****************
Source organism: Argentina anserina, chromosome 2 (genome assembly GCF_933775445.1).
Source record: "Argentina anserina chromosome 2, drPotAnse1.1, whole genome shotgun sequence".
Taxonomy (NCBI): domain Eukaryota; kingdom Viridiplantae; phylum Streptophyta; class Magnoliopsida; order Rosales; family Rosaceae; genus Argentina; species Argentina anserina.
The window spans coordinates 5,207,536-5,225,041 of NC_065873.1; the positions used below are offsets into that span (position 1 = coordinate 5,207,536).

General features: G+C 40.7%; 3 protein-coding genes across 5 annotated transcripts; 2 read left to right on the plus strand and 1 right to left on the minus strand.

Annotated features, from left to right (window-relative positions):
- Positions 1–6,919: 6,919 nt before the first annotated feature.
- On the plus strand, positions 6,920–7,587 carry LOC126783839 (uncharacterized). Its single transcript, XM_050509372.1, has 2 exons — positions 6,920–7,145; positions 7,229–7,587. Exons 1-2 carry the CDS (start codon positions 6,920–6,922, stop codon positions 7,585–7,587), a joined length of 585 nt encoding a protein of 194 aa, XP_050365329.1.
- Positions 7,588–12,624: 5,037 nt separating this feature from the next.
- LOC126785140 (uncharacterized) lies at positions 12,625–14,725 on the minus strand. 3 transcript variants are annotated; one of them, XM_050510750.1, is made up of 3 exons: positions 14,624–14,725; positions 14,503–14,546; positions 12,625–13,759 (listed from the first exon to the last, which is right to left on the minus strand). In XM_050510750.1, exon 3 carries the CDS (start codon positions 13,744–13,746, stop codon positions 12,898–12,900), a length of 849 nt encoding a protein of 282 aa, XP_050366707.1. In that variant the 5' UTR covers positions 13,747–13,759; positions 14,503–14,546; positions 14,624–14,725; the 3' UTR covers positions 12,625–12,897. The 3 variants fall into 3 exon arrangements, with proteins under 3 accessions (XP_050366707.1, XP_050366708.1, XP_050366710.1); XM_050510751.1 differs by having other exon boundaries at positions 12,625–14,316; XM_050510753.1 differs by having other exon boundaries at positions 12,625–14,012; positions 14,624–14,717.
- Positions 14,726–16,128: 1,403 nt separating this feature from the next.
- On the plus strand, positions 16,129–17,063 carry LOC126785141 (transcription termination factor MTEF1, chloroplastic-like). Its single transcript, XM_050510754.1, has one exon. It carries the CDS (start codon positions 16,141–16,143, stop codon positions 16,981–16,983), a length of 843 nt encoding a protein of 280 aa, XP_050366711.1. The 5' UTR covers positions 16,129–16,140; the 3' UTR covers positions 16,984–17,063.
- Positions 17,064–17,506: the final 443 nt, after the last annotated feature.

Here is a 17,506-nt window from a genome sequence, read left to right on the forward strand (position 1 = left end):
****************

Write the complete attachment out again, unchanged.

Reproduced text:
Source organism: Argentina anserina, chromosome 2 (genome assembly GCF_933775445.1).
Source record: "Argentina anserina chromosome 2, drPotAnse1.1, whole genome shotgun sequence".
Taxonomy (NCBI): domain Eukaryota; kingdom Viridiplantae; phylum Streptophyta; class Magnoliopsida; order Rosales; family Rosaceae; genus Argentina; species Argentina anserina.
The window spans coordinates 5,207,536-5,225,041 of NC_065873.1; the positions used below are offsets into that span (position 1 = coordinate 5,207,536).

General features: G+C 40.7%; 3 protein-coding genes across 5 annotated transcripts; 2 read left to right on the plus strand and 1 right to left on the minus strand.

Annotated features, from left to right (window-relative positions):
- Positions 1–6,919: 6,919 nt before the first annotated feature.
- On the plus strand, positions 6,920–7,587 carry LOC126783839 (uncharacterized). Its single transcript, XM_050509372.1, has 2 exons — positions 6,920–7,145; positions 7,229–7,587. Exons 1-2 carry the CDS (start codon positions 6,920–6,922, stop codon positions 7,585–7,587), a joined length of 585 nt encoding a protein of 194 aa, XP_050365329.1.
- Positions 7,588–12,624: 5,037 nt separating this feature from the next.
- LOC126785140 (uncharacterized) lies at positions 12,625–14,725 on the minus strand. 3 transcript variants are annotated; one of them, XM_050510750.1, is made up of 3 exons: positions 14,624–14,725; positions 14,503–14,546; positions 12,625–13,759 (listed from the first exon to the last, which is right to left on the minus strand). In XM_050510750.1, exon 3 carries the CDS (start codon positions 13,744–13,746, stop codon positions 12,898–12,900), a length of 849 nt encoding a protein of 282 aa, XP_050366707.1. In that variant the 5' UTR covers positions 13,747–13,759; positions 14,503–14,546; positions 14,624–14,725; the 3' UTR covers positions 12,625–12,897. The 3 variants fall into 3 exon arrangements, with proteins under 3 accessions (XP_050366707.1, XP_050366708.1, XP_050366710.1); XM_050510751.1 differs by having other exon boundaries at positions 12,625–14,316; XM_050510753.1 differs by having other exon boundaries at positions 12,625–14,012; positions 14,624–14,717.
- Positions 14,726–16,128: 1,403 nt separating this feature from the next.
- On the plus strand, positions 16,129–17,063 carry LOC126785141 (transcription termination factor MTEF1, chloroplastic-like). Its single transcript, XM_050510754.1, has one exon. It carries the CDS (start codon positions 16,141–16,143, stop codon positions 16,981–16,983), a length of 843 nt encoding a protein of 280 aa, XP_050366711.1. The 5' UTR covers positions 16,129–16,140; the 3' UTR covers positions 16,984–17,063.
- Positions 17,064–17,506: the final 443 nt, after the last annotated feature.

Here is a 17,506-nt window from a genome sequence, read left to right on the forward strand (position 1 = left end):